'Wednesbury' unreasonableness correct test for screening direction challenges, says Court of Appeal

Out-Law News | 25 Feb 2013 | 5:15 pm | 1 min. read

When deciding whether an environmental impact assessment (EIA) screening direction by the Secretary of State (SoS) was lawful, the appropriate test to apply is the Wednesbury unreasonableness test, the Court of Appeal has ruled.

The Court rejected a claim that the standard of reasonableness to apply should be higher than the Wednesbury standard and that the SoS's decision should be subject to more intensive scrutiny.

The claim was brought by Suffolk resident Michael Evans, who claimed that a 170-home scheme by developer Persimmon Homes Anglia Limited would spoil views from nearby Abbas Hall.

Local planning authority Babergh District Council, which had first decided that the proposed development did not need an EIA, concluded that the proposals were likely to have a significant impact on the environment and that an EIA was therefore necessary.

Persimmon subsequently requested a screening opinion from the SoS. The SoS decided that the development was not an EIA development on grounds that "the impact of the development would not be of sufficient magnitude to be likely to have a significant effect on the environment."

Evans claimed that the approach by the SoS was not "precautionary and purposive" and that his decision should be scrutinised by using another test and notthe Wednesbury unreasonableness test.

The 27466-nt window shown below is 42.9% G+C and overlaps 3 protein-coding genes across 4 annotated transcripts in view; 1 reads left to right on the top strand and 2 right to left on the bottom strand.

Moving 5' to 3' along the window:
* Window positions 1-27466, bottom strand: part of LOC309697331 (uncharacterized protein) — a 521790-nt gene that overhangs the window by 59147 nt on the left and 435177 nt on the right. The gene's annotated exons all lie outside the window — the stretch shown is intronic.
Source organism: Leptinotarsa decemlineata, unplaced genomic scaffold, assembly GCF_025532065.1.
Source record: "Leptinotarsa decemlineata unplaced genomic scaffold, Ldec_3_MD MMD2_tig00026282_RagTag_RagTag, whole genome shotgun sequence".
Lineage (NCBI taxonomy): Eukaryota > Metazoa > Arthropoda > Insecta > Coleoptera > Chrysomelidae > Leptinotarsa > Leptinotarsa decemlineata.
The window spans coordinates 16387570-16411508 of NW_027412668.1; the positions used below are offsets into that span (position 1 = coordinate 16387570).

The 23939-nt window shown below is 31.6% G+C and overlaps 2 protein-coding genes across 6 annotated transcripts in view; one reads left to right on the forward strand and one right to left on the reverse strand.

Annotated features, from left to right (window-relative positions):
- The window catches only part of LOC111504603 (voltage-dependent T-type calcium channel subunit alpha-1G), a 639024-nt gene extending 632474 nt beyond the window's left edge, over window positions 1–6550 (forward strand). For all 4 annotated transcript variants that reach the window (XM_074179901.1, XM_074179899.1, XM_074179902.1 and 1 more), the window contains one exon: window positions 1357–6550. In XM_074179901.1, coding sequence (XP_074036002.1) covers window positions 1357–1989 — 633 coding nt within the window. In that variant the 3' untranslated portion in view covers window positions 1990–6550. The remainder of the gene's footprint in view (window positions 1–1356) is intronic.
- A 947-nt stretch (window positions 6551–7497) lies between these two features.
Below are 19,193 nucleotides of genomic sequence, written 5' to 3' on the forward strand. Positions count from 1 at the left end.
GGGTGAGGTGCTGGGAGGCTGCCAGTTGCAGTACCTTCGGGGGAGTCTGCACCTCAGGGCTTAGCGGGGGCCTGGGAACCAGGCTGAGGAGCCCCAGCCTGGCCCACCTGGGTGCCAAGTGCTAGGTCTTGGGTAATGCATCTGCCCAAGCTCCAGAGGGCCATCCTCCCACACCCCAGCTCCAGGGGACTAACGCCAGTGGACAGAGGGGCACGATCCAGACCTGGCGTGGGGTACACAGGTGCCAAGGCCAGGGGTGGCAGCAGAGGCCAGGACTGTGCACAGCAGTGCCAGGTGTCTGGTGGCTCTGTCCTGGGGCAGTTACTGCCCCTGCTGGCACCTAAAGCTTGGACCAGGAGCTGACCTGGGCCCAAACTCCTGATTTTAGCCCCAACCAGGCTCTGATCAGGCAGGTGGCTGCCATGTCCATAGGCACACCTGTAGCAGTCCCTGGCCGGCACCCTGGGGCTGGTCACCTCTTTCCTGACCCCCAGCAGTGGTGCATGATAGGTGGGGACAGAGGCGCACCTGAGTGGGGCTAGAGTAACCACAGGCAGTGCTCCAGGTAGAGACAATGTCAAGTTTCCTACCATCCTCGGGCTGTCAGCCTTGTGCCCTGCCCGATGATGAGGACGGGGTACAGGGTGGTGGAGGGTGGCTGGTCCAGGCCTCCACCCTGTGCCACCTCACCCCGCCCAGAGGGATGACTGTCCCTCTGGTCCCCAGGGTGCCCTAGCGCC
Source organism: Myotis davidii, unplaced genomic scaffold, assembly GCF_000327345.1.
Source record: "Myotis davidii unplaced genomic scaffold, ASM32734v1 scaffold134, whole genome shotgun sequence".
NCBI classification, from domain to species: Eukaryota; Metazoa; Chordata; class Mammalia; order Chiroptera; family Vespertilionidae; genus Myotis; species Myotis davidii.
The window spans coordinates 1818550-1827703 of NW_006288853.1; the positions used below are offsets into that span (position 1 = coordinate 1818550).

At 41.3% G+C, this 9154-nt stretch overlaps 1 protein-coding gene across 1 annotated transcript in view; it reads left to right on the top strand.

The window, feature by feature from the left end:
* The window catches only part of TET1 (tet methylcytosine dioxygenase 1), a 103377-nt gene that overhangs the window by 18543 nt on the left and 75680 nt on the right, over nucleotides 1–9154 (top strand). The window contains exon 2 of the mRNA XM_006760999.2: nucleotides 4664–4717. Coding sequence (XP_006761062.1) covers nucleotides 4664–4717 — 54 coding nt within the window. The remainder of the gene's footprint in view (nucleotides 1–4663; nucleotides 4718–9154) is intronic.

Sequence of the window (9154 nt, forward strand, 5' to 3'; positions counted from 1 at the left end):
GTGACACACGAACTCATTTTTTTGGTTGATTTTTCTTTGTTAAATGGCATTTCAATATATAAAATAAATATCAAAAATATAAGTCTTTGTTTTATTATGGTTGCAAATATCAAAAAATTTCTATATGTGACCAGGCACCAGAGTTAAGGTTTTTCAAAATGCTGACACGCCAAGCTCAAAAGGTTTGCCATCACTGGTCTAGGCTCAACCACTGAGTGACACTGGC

However, Lord Justice Beatson said it was "unarguable" that the SoS's approach had failed to embody a precautionary approach and that the approach taken was a "more precautionary approach than is required by the 1999 EIA Regulations".

He said that the SoS had made the decision after considering the views obtained from a Local Plan inquiry, views of English Heritage and from objectors and Persimmon.

Lord Justice Beatson noted that the claim by Evans came "very close to suggesting that once there are differing views on a question, there must be a full EIA". He said that to require the EIA process where there are differing views would "largely" make the role of the SoS redundant.

"Accepting that submission would devalue the entire EIA concept, which involves a formal and substantial procedure often involving considerable time and resources," he said.

Lord Justice Beatson noted that Evans referred to the 2010 Aarhus Convention Compliance Committee report, which suggested that the appropriate standard to apply might be a proportionality test. However, he said that the Committee had reached no conclusive view that the Wednesbury approach is impermissible.

Lord Justice Beatson said that the "submissions are largely based on the position of the Aarhus Convention Compliance Committee. But that body has made no decision and has only expressed concerns".

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